Sevigny: Rosario was super innocent. Actually if we were going to play who we were, Rosario should have played me, and I should have played Rosario's part. I was the more promiscuous one. Not wild, but a little wild. There was a lot more dry humping. Isn't that what you do? I feel like I dry humped with a lot of skate boarders in that period. But I didn't know anybody that was having sex in that way — or a lot of it. I didn't like the scene [with the girls talking about sex]...I found it a little vulgar. I wasn't really like a homegirl, either, though sometimes I wanted to be. Because those girls were like the Puerto Rican girls that all the boys liked, the juicy girls.
Dawson: I remember 14 specifically being the year when a lot of the girls stopped playing with stickers. They were blossoming, they would make sure to have their sneakers super clean, [with] their nails done and their earrings, talking about the sex they were having raw-dog style. I was never dazzled by the idea of having a fake ID, or going into the clubs. I'd be like, the floors are sticky, you smell and don't look that cute even in this lighting — I don't really get the draw. But a lot of the girls around me were just desperate to get out of their homes, and were sleeping with a lot of these drug dealer kind of guys, and they'd be talking like "he doesn't like using a condom," blah blah blah. They were little girls. These were not worldly or adults, but they were playing very adult games. So for me the script felt like the conversations I'd hear. It wasn't my lifestyle, it was definitely easy to emulate and mimic.
Korine: Every dude was trying to bone Rosario on the movie.
Woods: The whole thing took place over 24 hours, so whatever they were wearing, that's what they were going to be wearing. We had two or three of each [piece of clothing], and during the first or second week, kids started robbing shit. I said to them, "No, listen, we'll give you the shit when the movie's over." So we started to have to keep an eye on things. A couple of the kids slept at Larry's house, or wherever — we borrowed that idea from Hector Babenco and [the Brazilian movie] Pixote. Because these guys could go out and you might not see them for days. It's a miracle this thing went through without anything like that happening.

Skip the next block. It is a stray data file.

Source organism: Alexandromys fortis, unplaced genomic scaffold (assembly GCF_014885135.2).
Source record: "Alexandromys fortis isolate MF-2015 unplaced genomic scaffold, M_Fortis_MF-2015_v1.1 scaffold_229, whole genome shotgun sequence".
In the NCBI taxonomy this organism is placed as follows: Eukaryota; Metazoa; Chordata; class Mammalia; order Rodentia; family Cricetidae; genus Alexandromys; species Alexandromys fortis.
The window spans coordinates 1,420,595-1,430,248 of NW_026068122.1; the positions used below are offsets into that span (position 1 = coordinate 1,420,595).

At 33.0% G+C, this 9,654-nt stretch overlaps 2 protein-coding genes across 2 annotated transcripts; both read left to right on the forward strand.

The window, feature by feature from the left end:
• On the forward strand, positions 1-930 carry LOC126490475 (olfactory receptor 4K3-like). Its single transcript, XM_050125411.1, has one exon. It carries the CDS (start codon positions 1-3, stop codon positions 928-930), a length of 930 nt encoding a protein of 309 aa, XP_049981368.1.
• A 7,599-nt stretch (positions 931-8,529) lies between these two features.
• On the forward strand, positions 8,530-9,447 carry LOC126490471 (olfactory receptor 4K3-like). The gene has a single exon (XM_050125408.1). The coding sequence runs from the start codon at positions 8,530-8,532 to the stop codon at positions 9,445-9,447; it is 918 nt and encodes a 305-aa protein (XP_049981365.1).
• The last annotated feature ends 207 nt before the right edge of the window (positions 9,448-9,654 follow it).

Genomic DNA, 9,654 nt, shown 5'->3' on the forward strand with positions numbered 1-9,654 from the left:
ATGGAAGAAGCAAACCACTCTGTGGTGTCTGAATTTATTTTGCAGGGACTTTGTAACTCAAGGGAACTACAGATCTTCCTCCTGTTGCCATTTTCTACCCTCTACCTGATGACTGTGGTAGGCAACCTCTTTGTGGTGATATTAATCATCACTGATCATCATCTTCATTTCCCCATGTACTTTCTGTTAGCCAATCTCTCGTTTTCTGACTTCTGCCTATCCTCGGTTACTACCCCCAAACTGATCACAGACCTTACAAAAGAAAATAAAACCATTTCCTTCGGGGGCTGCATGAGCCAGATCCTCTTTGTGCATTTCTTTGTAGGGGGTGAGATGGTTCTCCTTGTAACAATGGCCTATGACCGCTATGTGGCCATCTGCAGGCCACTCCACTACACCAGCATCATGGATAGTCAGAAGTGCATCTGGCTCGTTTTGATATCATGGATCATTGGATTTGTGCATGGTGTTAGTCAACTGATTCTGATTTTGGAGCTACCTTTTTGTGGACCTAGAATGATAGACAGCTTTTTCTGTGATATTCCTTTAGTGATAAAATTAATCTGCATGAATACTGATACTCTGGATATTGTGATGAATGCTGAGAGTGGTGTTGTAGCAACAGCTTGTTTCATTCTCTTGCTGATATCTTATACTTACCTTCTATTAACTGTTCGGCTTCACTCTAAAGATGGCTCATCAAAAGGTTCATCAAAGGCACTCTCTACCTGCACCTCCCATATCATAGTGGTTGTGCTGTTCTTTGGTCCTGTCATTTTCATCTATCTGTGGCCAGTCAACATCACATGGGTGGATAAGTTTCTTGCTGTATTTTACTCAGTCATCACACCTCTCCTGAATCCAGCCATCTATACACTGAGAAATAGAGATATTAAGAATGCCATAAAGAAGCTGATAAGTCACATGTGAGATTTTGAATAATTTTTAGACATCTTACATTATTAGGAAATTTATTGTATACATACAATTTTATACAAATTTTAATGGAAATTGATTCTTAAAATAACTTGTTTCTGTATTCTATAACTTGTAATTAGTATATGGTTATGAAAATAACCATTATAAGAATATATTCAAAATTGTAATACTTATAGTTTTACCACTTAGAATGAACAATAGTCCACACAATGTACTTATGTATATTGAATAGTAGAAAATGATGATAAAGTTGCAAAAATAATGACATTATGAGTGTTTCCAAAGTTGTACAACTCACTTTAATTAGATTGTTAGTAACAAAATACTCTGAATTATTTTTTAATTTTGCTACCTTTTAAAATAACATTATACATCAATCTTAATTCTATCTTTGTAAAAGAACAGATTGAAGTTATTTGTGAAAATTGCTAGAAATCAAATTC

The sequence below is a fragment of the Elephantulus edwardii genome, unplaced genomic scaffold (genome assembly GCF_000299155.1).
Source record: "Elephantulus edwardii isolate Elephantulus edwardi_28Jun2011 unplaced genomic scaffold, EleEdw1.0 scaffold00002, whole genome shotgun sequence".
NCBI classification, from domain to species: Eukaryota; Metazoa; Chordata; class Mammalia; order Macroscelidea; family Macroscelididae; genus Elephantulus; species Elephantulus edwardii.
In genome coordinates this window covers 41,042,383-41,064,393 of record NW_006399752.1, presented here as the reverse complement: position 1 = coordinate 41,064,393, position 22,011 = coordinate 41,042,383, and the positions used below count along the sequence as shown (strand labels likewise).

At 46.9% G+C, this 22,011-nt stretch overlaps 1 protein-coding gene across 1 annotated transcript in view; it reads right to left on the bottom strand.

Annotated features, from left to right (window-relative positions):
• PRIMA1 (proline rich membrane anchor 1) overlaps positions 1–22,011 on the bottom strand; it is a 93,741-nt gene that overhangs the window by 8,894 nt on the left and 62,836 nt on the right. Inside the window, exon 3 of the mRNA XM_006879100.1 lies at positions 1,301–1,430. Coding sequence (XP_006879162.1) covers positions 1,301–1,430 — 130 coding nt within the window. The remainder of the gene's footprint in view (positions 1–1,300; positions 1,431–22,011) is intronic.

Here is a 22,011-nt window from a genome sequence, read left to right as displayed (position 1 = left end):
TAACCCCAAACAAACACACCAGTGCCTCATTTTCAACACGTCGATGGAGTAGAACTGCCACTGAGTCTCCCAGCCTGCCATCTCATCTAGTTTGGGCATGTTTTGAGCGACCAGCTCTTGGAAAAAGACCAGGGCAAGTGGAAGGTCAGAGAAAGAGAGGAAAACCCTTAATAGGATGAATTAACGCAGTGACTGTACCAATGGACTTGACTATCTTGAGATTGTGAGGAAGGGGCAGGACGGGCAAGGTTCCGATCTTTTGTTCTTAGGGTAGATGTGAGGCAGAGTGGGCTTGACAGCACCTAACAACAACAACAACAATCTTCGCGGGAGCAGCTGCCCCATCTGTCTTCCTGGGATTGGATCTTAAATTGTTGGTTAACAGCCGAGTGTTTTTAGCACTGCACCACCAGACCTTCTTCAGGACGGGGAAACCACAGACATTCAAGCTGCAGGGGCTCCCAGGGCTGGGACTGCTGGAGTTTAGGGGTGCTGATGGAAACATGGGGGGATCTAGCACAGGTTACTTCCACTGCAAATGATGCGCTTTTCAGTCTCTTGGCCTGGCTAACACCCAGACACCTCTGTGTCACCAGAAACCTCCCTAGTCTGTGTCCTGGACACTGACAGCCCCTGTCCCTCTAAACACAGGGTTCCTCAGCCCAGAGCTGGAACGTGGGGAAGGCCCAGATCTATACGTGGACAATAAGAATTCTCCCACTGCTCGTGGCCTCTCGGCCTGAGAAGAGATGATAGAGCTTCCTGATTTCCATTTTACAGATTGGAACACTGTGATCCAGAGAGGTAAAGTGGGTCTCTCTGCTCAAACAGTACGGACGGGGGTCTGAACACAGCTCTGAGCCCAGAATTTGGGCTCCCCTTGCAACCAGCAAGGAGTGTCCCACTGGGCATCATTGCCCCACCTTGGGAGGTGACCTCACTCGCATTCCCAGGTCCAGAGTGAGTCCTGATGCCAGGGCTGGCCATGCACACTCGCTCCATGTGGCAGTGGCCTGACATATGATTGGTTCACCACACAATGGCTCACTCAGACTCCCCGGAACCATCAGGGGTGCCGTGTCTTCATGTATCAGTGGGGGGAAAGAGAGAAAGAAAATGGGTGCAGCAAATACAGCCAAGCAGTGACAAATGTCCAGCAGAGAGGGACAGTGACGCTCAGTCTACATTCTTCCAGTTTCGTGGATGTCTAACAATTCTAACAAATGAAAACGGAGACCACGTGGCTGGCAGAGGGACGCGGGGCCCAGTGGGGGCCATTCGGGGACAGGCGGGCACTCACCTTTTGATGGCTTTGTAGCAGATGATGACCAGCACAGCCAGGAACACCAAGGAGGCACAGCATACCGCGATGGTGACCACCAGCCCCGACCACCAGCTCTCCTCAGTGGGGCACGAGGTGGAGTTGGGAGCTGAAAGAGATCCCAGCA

Sevigny: They put me and my friend Lila in the costume designer's apartment. It was like one of those tenement style apartments where the bathtub was in the kitchen and the toilet was down the hall, and you had to use a key to get into it. The junkies would go in there, and I remember writing a note to them: "Please clean up your Snickers bars and hypodermic needles. Thank you, Chloe."
Edwards: Drugs were a big thing. Obviously those kids were smoking dope in the park. There's no illusion about that. So at some point that became a thing: Can we legally show kids smoking dope? And what does that mean?
Woods: I went to San Francisco with Larry to have some of their parents to sign off on it, because these were real kids, all professional skaters, and they're 12 and 13 years old. And their lifestyle was wake and bake. That's how they lived.
Clark: The film is all written except for that one scene. They just walked in the door from San Francisco one day, and I said Harmony we've got to get them in the shot. But there was no time at all, so we sat them on the couch, suggested stuff for them to say, and they just improvised. We shot for 15 minutes and there it was.
Korine: That movie could never exist today. I don't even know what the laws are now, and what the rules are. I just don't think any of it could happen. I was stoned for a lot of it.
Woods: They would send me videocassettes of dailies. I remember I was up in Denver and I got the dailies for the Washington Square Park fight scene. I'm watching it and thinking, I'm never going to work again. I'll never work in Hollywood ever again.